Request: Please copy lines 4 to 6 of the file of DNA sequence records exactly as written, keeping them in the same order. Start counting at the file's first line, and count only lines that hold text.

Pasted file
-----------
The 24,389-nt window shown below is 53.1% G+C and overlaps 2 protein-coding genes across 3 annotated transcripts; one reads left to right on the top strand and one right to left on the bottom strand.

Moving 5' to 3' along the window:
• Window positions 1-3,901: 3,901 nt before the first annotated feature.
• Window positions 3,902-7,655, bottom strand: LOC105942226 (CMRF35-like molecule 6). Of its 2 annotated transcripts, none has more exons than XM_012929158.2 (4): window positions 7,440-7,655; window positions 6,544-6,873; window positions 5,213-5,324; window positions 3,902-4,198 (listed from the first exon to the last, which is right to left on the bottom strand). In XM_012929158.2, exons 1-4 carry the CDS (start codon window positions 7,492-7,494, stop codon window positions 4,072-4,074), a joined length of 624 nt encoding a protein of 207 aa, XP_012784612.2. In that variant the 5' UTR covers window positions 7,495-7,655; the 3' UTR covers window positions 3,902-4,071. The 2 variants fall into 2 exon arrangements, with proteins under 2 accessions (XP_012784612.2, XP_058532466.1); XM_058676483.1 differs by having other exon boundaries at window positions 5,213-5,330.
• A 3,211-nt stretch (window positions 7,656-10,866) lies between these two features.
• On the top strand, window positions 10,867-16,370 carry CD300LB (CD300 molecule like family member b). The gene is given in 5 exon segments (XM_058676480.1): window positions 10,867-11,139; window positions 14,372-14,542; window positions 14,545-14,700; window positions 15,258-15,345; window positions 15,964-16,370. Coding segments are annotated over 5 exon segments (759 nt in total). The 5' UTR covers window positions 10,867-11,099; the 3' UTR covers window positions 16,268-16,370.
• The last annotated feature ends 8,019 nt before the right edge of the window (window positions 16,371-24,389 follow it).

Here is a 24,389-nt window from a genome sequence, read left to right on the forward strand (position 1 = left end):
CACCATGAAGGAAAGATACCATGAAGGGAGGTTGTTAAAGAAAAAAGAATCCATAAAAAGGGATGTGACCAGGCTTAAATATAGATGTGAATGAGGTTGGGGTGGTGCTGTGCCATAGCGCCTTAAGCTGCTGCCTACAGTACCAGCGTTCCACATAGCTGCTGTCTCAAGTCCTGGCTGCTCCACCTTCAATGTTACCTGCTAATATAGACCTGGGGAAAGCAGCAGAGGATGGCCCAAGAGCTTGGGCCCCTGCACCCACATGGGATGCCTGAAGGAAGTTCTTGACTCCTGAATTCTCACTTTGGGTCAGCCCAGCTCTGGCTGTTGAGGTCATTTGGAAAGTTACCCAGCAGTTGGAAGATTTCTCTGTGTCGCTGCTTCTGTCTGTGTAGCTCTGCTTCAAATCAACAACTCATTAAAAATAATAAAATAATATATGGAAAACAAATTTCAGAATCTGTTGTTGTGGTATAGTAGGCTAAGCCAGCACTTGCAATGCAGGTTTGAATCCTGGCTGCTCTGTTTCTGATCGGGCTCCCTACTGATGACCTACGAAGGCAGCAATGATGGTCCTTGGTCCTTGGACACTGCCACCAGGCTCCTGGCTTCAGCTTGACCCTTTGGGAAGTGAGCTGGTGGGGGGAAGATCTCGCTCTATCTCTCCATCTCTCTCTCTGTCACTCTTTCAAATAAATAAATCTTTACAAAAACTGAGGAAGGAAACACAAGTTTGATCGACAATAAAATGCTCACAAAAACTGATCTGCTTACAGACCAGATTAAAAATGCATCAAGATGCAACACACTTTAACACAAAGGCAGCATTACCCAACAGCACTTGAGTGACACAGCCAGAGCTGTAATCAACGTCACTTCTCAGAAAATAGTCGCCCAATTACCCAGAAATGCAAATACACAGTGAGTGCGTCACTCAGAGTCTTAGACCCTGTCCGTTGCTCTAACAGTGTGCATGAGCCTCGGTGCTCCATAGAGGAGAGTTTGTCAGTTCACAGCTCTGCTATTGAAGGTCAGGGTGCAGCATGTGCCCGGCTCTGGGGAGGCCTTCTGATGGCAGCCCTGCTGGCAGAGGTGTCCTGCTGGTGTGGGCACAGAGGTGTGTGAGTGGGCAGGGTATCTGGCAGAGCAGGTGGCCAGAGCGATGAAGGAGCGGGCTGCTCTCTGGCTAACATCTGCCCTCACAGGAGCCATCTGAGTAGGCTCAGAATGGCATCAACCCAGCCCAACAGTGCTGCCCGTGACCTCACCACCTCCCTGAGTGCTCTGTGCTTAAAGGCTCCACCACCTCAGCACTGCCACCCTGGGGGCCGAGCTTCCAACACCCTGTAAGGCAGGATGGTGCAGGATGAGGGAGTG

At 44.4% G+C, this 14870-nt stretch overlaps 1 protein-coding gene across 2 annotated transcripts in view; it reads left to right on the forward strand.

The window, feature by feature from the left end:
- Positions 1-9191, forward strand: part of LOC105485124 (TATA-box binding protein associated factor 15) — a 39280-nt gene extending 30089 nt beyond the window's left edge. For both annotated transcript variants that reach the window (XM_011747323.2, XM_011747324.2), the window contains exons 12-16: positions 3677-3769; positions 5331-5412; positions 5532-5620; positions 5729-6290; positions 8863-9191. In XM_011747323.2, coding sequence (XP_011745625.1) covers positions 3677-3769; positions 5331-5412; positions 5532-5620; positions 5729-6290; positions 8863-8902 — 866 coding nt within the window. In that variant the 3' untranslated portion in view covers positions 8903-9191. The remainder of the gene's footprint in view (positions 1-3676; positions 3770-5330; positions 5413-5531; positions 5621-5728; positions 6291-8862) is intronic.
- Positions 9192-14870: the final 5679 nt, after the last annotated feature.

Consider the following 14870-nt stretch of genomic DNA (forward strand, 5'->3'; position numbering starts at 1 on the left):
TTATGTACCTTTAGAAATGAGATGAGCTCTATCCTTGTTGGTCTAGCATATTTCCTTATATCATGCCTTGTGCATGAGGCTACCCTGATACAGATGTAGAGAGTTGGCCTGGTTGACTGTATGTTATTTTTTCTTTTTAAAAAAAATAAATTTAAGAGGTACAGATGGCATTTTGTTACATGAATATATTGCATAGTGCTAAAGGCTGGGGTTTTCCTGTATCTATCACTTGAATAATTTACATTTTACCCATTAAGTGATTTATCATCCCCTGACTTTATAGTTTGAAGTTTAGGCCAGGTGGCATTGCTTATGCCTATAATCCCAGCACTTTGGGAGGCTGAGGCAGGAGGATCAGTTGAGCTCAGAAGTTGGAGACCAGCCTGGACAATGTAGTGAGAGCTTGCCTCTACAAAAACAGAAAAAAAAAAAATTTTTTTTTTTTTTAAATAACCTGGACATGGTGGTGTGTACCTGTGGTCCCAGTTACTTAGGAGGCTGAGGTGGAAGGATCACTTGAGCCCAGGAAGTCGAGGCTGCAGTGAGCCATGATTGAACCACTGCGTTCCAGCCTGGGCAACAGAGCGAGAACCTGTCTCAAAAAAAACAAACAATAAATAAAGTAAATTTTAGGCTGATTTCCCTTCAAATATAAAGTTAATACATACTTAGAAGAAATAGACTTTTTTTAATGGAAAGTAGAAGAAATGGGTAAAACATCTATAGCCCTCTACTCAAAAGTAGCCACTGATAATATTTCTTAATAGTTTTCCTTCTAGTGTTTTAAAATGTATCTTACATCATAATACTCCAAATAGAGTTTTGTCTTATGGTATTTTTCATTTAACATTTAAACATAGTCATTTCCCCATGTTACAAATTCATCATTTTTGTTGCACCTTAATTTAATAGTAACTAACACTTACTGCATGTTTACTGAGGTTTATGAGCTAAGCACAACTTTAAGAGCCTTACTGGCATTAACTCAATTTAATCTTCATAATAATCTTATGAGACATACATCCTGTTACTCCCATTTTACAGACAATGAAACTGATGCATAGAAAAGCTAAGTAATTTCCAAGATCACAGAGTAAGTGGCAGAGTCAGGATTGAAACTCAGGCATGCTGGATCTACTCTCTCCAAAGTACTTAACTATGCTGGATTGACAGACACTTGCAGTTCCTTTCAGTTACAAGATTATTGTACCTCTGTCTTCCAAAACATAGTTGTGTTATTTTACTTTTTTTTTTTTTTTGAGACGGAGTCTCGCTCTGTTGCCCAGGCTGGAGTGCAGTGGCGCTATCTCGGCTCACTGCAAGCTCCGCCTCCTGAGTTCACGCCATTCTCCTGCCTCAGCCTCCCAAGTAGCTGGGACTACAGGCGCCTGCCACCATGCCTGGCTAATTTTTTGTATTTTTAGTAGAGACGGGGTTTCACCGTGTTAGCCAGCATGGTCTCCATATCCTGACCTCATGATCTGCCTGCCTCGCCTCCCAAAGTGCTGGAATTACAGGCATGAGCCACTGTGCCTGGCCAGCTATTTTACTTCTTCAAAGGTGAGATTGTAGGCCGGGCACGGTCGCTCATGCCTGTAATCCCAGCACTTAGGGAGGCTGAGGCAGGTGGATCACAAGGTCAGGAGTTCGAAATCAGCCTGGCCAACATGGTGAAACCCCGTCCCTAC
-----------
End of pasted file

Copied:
• Window positions 3,902-7,655, bottom strand: LOC105942226 (CMRF35-like molecule 6). Of its 2 annotated transcripts, none has more exons than XM_012929158.2 (4): window positions 7,440-7,655; window positions 6,544-6,873; window positions 5,213-5,324; window positions 3,902-4,198 (listed from the first exon to the last, which is right to left on the bottom strand). In XM_012929158.2, exons 1-4 carry the CDS (start codon window positions 7,492-7,494, stop codon window positions 4,072-4,074), a joined length of 624 nt encoding a protein of 207 aa, XP_012784612.2. In that variant the 5' UTR covers window positions 7,495-7,655; the 3' UTR covers window positions 3,902-4,071. The 2 variants fall into 2 exon arrangements, with proteins under 2 accessions (XP_012784612.2, XP_058532466.1); XM_058676483.1 differs by having other exon boundaries at window positions 5,213-5,330.
• A 3,211-nt stretch (window positions 7,656-10,866) lies between these two features.
• On the top strand, window positions 10,867-16,370 carry CD300LB (CD300 molecule like family member b). The gene is given in 5 exon segments (XM_058676480.1): window positions 10,867-11,139; window positions 14,372-14,542; window positions 14,545-14,700; window positions 15,258-15,345; window positions 15,964-16,370. Coding segments are annotated over 5 exon segments (759 nt in total). The 5' UTR covers window positions 10,867-11,099; the 3' UTR covers window positions 16,268-16,370.